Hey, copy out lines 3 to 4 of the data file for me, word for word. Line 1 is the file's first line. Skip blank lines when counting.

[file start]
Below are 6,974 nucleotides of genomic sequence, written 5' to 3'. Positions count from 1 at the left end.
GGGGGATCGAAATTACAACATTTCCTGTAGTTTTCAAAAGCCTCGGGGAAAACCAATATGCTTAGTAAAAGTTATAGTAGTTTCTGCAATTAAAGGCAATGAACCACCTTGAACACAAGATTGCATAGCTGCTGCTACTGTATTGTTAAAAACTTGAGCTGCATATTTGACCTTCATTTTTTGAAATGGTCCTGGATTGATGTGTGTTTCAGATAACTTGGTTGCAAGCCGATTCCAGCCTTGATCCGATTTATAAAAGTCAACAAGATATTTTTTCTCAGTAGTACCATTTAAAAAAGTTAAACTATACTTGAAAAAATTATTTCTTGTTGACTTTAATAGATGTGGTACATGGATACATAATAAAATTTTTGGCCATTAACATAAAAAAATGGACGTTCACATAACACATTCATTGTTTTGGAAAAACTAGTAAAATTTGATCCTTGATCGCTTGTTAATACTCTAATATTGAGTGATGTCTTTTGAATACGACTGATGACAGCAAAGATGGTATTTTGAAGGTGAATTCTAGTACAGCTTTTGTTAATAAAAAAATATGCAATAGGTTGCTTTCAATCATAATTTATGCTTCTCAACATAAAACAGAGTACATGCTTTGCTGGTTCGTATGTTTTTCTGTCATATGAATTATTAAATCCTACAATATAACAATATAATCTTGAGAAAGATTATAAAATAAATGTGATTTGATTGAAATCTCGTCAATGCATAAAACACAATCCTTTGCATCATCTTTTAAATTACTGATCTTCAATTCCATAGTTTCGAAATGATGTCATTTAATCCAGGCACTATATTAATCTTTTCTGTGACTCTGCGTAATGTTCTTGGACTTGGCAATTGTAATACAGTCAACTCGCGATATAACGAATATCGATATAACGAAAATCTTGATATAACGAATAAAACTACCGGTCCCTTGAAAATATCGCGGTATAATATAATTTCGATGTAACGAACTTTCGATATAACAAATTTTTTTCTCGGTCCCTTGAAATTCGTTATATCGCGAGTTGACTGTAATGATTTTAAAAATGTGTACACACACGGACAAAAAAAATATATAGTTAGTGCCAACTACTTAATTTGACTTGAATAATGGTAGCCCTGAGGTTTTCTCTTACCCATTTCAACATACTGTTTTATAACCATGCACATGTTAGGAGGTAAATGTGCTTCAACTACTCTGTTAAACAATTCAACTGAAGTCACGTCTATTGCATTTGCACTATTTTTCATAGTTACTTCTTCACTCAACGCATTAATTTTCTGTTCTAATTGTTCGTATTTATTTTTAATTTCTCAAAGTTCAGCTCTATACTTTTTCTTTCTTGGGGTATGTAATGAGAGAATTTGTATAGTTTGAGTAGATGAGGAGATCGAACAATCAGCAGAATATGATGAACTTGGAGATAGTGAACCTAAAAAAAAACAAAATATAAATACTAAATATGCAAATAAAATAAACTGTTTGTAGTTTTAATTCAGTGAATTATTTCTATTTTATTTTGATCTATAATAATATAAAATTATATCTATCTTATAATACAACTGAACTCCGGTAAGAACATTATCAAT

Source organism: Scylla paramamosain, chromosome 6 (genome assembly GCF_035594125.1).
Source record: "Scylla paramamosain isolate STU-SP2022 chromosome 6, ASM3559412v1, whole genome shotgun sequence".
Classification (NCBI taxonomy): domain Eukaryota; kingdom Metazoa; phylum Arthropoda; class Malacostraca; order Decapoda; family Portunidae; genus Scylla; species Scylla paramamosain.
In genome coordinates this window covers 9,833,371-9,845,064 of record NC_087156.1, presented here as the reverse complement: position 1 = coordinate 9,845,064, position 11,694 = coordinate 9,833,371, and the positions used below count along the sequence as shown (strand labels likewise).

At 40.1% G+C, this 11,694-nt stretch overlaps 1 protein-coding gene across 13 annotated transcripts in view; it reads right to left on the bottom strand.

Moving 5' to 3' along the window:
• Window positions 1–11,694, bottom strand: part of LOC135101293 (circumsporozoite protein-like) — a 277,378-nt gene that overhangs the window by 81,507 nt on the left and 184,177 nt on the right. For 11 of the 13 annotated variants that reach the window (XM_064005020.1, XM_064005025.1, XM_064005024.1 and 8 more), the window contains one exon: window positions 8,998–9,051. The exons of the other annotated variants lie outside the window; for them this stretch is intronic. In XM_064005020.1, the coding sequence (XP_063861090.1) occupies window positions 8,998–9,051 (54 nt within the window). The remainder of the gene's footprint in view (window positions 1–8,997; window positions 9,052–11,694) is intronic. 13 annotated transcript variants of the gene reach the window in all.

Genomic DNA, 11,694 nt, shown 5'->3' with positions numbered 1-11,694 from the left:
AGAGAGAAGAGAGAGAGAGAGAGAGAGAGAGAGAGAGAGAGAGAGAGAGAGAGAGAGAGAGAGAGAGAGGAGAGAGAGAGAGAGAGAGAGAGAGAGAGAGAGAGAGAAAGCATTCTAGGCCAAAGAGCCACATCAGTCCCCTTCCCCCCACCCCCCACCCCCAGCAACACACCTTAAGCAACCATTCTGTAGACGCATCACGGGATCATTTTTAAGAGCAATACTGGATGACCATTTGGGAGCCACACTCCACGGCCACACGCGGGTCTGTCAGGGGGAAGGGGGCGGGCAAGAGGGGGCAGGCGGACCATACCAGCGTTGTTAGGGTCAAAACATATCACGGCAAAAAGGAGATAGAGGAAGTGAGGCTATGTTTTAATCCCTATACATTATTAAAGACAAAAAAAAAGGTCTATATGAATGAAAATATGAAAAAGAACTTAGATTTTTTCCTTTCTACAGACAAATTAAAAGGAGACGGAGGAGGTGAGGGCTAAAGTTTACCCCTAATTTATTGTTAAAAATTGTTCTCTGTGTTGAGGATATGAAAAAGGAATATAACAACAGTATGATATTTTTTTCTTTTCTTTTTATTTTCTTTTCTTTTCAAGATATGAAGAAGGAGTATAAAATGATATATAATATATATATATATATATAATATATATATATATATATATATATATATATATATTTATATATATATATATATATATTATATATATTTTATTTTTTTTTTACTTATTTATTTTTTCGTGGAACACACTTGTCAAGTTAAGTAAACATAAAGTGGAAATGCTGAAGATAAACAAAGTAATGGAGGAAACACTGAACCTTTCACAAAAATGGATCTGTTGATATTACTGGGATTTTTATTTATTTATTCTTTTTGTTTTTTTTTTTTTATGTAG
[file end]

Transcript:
Source organism: Scylla paramamosain, chromosome 6 (genome assembly GCF_035594125.1).
Source record: "Scylla paramamosain isolate STU-SP2022 chromosome 6, ASM3559412v1, whole genome shotgun sequence".